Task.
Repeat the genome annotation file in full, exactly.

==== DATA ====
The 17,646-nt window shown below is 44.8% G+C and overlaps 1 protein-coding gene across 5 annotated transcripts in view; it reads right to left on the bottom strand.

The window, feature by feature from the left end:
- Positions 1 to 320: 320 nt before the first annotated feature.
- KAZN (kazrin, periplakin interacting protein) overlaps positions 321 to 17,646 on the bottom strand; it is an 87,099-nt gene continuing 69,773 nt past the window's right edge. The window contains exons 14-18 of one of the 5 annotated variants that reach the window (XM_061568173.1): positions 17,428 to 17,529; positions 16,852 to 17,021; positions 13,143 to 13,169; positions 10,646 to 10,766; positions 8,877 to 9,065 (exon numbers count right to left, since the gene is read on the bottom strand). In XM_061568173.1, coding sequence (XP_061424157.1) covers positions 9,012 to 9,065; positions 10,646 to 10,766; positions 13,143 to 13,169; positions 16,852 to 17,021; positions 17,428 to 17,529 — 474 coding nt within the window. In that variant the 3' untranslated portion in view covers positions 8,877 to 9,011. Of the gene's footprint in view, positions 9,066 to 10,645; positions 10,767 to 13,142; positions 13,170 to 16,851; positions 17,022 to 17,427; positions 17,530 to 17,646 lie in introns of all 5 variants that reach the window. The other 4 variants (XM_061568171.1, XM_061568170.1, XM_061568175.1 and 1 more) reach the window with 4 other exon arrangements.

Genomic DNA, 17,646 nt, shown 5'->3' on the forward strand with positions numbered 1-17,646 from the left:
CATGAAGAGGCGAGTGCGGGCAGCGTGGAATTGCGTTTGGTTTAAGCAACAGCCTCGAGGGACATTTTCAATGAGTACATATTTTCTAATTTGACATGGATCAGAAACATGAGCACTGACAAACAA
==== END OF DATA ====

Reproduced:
The 17,646-nt window shown below is 44.8% G+C and overlaps 1 protein-coding gene across 5 annotated transcripts in view; it reads right to left on the bottom strand.

The window, feature by feature from the left end:
- Positions 1 to 320: 320 nt before the first annotated feature.
- KAZN (kazrin, periplakin interacting protein) overlaps positions 321 to 17,646 on the bottom strand; it is an 87,099-nt gene continuing 69,773 nt past the window's right edge. The window contains exons 14-18 of one of the 5 annotated variants that reach the window (XM_061568173.1): positions 17,428 to 17,529; positions 16,852 to 17,021; positions 13,143 to 13,169; positions 10,646 to 10,766; positions 8,877 to 9,065 (exon numbers count right to left, since the gene is read on the bottom strand). In XM_061568173.1, coding sequence (XP_061424157.1) covers positions 9,012 to 9,065; positions 10,646 to 10,766; positions 13,143 to 13,169; positions 16,852 to 17,021; positions 17,428 to 17,529 — 474 coding nt within the window. In that variant the 3' untranslated portion in view covers positions 8,877 to 9,011. Of the gene's footprint in view, positions 9,066 to 10,645; positions 10,767 to 13,142; positions 13,170 to 16,851; positions 17,022 to 17,427; positions 17,530 to 17,646 lie in introns of all 5 variants that reach the window. The other 4 variants (XM_061568171.1, XM_061568170.1, XM_061568175.1 and 1 more) reach the window with 4 other exon arrangements.

Genomic DNA, 17,646 nt, shown 5'->3' on the forward strand with positions numbered 1-17,646 from the left:
CATGAAGAGGCGAGTGCGGGCAGCGTGGAATTGCGTTTGGTTTAAGCAACAGCCTCGAGGGACATTTTCAATGAGTACATATTTTCTAATTTGACATGGATCAGAAACATGAGCACTGACAAACAA